[Click to enlarge, and then again, for a delightful look at Mr. Punch]
My history of reading PUNCH magazine began roughly in 1976, when Deborah bought me a membership in the Providence Athenaeum library, to which we still belong today.
Their periodicals room featured many exotic (for those pre-internet days) magazines, one of which was PUNCH.
Although a lot of the topical UK references eluded me, the general humor was always enjoyable. I particularly recall laughing at the regular column which made fun of "Franglais," that pidgin tongue.
I read PUNCH up until its demise in 1992, a solid fifteen years, and retained fond memories of it.
Thus, yesterday, my eye was immediately drawn to two bound volumes of this magazine covering the whole year of 1928, while I was browsing the cheap racks at Brattle Books in Boston.
I really didn't need more books in the house. But their physical beauty (see the cover scan above) and the inherent melancholy of these discarded volumes and their low price ($3.00 apiece!) induced me to buy them. I felt like Nicholson Baker saving the bound volumes of the NEW YORK WORLD:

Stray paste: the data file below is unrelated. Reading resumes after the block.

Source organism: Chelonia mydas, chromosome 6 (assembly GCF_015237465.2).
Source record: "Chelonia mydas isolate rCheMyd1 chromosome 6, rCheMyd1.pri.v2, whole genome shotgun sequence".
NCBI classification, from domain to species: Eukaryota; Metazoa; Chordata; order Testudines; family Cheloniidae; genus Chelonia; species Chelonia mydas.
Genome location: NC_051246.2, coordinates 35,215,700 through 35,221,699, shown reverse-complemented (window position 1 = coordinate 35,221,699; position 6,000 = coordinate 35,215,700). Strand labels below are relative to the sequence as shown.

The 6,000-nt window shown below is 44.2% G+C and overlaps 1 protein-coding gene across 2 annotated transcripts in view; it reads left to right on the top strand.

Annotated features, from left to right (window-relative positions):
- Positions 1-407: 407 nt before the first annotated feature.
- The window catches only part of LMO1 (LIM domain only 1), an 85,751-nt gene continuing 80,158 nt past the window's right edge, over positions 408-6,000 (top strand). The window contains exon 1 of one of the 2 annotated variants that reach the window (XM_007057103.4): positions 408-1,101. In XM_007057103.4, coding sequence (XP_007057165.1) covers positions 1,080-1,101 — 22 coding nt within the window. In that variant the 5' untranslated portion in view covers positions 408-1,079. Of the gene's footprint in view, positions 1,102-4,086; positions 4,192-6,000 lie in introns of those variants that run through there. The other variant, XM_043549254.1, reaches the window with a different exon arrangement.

Inside, the pages were just as delightful as the bindings, chock-a-block with text and illos.
While I certainly don't have time to read these, I can at least look at random cartoons.
So that's what I'm going to do, reproducing a cartoon now and again for your viewing pleasure.
If anyone ever asks you what made Edwardians laugh, you'll be prepared to answer.
Posted by Paul DiFi.